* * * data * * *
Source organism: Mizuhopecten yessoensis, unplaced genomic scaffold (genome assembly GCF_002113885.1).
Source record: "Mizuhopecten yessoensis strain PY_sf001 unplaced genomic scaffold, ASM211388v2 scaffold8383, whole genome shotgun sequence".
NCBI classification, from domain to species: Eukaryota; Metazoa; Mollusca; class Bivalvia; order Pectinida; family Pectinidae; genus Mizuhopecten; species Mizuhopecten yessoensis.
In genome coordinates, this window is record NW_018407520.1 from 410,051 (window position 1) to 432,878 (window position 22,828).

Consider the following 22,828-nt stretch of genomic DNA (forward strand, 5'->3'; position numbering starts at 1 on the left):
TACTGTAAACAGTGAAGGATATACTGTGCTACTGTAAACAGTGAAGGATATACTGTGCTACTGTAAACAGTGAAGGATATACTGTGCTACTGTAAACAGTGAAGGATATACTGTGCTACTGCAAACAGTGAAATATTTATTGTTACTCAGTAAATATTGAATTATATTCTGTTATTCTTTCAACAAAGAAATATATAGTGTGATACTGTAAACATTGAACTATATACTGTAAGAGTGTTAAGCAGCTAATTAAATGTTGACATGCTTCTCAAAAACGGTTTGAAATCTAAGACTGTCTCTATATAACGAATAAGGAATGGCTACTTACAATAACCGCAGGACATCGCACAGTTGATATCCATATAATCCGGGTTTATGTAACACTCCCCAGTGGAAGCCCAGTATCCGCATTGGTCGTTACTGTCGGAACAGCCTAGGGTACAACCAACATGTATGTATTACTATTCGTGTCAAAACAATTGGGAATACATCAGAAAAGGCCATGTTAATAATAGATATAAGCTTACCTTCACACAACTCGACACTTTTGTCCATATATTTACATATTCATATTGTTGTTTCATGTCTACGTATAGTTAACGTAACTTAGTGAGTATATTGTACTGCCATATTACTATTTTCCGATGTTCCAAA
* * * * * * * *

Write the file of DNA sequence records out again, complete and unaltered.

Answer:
Source organism: Mizuhopecten yessoensis, unplaced genomic scaffold (genome assembly GCF_002113885.1).
Source record: "Mizuhopecten yessoensis strain PY_sf001 unplaced genomic scaffold, ASM211388v2 scaffold8383, whole genome shotgun sequence".
NCBI classification, from domain to species: Eukaryota; Metazoa; Mollusca; class Bivalvia; order Pectinida; family Pectinidae; genus Mizuhopecten; species Mizuhopecten yessoensis.
In genome coordinates, this window is record NW_018407520.1 from 410,051 (window position 1) to 432,878 (window position 22,828).

Consider the following 22,828-nt stretch of genomic DNA (forward strand, 5'->3'; position numbering starts at 1 on the left):
TACTGTAAACAGTGAAGGATATACTGTGCTACTGTAAACAGTGAAGGATATACTGTGCTACTGTAAACAGTGAAGGATATACTGTGCTACTGTAAACAGTGAAGGATATACTGTGCTACTGCAAACAGTGAAATATTTATTGTTACTCAGTAAATATTGAATTATATTCTGTTATTCTTTCAACAAAGAAATATATAGTGTGATACTGTAAACATTGAACTATATACTGTAAGAGTGTTAAGCAGCTAATTAAATGTTGACATGCTTCTCAAAAACGGTTTGAAATCTAAGACTGTCTCTATATAACGAATAAGGAATGGCTACTTACAATAACCGCAGGACATCGCACAGTTGATATCCATATAATCCGGGTTTATGTAACACTCCCCAGTGGAAGCCCAGTATCCGCATTGGTCGTTACTGTCGGAACAGCCTAGGGTACAACCAACATGTATGTATTACTATTCGTGTCAAAACAATTGGGAATACATCAGAAAAGGCCATGTTAATAATAGATATAAGCTTACCTTCACACAACTCGACACTTTTGTCCATATATTTACATATTCATATTGTTGTTTCATGTCTACGTATAGTTAACGTAACTTAGTGAGTATATTGTACTGCCATATTACTATTTTCCGATGTTCCAAA